The Department of Education has recently put out a FAQ form on the paper and pencil TNReady test. I will attach it here for you all to read but pay close to attention the section titled Accommodations, Alternate Assessment, and ACCESS for ELL's.
There is also another document you may be interested in that discusses the testing conditions and accommodations as they apply to paper assessments:
Last week I posted about the TNReady accessibility and accommodations that are being offered this year with the new testing. You can find those right here.
Today I want to dig a little deeper about two parts in the accommodations for children with IEP's or 504's, Text to speech and Word Prediction.
First let me talk about the easier of the two...word prediction. What is word prediction? From the SC Assistive Technology Program: Word prediction programs work with word processors. They predict the word a person wants to enter into the computer. The person types the first letter of a word, and the program offers a list of words beginning with that letter. If the right word appears on the list, it can be chosen and automatically inserted into the sentence. If the right word doesn’t appear, the student continues to type the next letter until it does appear. After the user chooses a word, the computer predicts the next word in the sentence. Again, it offers a list of possible words, even before the first letter is typed. Predictions are based upon the sentence content and spelling, as well as the number of times a word is used. Word prediction may be helpful to students who have trouble with spelling, grammar, or using a keyboard (by reducing the number of keystrokes needed). These programs may also help people who struggle to come up with the exact word they want to use in a sentence.
Knox County uses a program called Solo 6 which has word prediction so if your child is using Solo 6, your child is already familiar with word prediction. Sadly though, a memo dated October 14, 2015 stated that word prediction would not be live for the 2015/2016 school year. Here is the exact statement from the memo...
Due to current technology limitations on the testing platform, MIST, the embedded word-prediction accommodation for assessments will not be live for the 2015-16 school year. Students who require the word-prediction accommodation may use the word-prediction feature on their stand-alone assistive technology devices, and then, an adult may transcribe their responses into the MIST platform.
I am currently looking for clarification on this. This seems mean that a student can use their own assistive technology device to use for word prediction but would that also mean that the assistive technology accommodation would also need to be added to the IEP accommodation as well?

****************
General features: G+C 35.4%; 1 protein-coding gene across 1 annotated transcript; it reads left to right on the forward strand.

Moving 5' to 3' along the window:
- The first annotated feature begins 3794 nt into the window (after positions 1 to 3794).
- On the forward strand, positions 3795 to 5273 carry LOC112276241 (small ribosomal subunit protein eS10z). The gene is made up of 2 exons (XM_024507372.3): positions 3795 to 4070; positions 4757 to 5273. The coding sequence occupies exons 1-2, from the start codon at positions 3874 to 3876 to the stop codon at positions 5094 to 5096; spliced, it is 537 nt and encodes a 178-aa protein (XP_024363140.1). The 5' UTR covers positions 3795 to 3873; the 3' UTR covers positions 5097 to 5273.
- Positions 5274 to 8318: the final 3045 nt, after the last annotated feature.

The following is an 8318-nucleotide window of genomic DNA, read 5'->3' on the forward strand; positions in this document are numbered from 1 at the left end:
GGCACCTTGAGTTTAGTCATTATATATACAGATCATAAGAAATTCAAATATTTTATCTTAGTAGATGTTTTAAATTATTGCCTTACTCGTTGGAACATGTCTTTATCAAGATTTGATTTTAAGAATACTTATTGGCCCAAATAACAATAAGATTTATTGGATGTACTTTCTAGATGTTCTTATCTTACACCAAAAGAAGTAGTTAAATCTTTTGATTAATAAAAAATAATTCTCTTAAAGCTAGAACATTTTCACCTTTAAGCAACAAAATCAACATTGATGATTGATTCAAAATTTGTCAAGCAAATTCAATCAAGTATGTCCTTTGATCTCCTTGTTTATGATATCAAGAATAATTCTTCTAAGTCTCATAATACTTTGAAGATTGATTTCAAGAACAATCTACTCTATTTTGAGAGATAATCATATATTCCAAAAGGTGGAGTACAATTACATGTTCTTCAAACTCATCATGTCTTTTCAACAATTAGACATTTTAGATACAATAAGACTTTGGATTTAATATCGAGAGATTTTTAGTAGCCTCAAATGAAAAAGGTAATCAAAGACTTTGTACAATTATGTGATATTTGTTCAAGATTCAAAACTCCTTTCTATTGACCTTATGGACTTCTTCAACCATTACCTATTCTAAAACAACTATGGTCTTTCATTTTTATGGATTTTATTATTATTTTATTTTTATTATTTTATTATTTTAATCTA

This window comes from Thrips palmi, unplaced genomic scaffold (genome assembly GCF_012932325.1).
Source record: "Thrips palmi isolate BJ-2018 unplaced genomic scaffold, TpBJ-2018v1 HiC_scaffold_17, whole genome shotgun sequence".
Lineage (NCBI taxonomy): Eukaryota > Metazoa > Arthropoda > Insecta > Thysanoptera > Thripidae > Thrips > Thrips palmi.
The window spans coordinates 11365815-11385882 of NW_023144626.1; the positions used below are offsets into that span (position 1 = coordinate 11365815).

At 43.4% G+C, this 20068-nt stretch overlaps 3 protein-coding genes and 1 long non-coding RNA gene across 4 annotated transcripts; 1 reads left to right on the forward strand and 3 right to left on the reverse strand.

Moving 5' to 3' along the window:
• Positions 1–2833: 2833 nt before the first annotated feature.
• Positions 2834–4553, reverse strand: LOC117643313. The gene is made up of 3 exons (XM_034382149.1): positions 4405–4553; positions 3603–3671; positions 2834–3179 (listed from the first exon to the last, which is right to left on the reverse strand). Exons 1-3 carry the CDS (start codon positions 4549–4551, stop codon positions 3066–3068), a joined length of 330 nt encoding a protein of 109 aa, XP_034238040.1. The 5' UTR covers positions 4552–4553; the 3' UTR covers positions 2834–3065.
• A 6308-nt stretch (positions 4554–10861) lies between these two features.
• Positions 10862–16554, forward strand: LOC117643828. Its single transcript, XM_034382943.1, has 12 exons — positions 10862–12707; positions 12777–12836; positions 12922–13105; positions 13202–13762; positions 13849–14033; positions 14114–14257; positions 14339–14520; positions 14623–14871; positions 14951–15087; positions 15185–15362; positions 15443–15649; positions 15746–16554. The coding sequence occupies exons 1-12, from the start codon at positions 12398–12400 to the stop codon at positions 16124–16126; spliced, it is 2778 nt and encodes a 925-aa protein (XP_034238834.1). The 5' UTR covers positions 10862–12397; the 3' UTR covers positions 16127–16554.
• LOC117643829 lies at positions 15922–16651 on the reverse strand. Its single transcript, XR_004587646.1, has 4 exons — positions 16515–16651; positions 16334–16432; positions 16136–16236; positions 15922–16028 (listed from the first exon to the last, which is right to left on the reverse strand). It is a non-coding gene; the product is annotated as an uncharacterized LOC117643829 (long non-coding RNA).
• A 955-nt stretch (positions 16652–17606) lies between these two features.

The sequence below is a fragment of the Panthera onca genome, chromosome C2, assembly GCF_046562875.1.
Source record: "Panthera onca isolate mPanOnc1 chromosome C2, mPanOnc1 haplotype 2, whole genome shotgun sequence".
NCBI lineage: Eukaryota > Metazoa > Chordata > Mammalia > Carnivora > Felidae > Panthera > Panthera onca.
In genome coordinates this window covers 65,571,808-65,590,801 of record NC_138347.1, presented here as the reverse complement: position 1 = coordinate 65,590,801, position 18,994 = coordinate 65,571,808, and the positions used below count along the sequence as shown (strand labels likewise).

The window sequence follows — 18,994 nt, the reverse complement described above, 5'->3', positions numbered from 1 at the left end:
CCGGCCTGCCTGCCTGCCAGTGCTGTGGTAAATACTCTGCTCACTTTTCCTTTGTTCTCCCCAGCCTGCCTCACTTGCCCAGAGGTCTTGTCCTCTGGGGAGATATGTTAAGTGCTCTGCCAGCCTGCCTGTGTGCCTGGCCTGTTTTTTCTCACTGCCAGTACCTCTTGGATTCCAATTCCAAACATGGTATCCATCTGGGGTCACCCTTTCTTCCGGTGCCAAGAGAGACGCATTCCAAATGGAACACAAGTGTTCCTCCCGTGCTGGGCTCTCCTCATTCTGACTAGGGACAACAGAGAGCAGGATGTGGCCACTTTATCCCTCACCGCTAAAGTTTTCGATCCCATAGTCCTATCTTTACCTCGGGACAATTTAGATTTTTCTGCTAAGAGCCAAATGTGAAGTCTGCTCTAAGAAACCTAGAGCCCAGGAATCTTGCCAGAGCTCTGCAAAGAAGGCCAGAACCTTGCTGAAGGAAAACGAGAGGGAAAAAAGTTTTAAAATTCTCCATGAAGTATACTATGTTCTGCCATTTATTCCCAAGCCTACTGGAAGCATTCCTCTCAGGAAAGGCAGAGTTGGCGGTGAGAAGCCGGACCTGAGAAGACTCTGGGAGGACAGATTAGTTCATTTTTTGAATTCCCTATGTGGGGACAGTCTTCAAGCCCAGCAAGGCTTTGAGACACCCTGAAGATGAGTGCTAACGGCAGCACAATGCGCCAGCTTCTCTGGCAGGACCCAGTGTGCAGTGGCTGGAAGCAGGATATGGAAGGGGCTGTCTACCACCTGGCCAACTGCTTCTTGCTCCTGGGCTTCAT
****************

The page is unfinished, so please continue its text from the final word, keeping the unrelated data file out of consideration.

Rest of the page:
Next let's talk about Text to Speech which seems to be a bit controversial this year. In the same assessment accommodation memo it states the following...
The decision to provide the text-to-speech accommodation for both the TNReady English language arts assessment and the social studies assessment must be made based on a student’s ability to access text. Below are key questions to ask when determining the need for the text-to-speech accommodation.
Make sure when you go into your child's IEP that you aren't just being told that the state says we have to remove read aloud, now called text to speech. These questions must be asked before the IEP team, and that includes you as the parent, decides whether a child should have the text to speech accommodation. Don't just take no for an answer.
This year's end of year standardized testing in TN is called TNReady. Up until this year an IEP team made decisions for accommodations on the TCAP and basically your choices were, read aloud and extended time, and most times, if not all, if your child had an IEP they were given one, if not both, of these accommodations. However, this year is different. This year there are many more accessibility features and I will go through them all for you here.
Accessibility Features for All Students:
These features are all built into the computer testing platform. These are available to all students and can be assessed at any time during the assessment. (Students should be practicing using all these features during the school year.)
Accessibility Features Identified In Advance:
A small number of students will require additional accessibility features to meet their individual needs. These accessibility features will be selected ahead of time based on the individual needs and preferences of the student.
Accommodations for Students with Disabilities:
Accommodations are available only to students with a disability served under an IEP (Individualized Education Plan), 504 plan, or students classified as English Learners, and only when the student requires the accommodations to participate in the assessment meaningfully and appropriately. IEP teams and/or educators make decisions about accommodations. These teams (or educators for 504 and English Learners) provide evidence of the need for accommodations and ensure they are noted on the IEP or 504 plan. Therefore, no accommodations may be put in place for a TNReady assessment that does not have data to support its use.
The document that all this information came from is the TNReady Guidelines for Allowable Test Administration Conditions, Accessibility Features, and Accommodations, which can be found here along with many other documents that everyone should be familiar with before heading into your IEP or 504 plan meeting.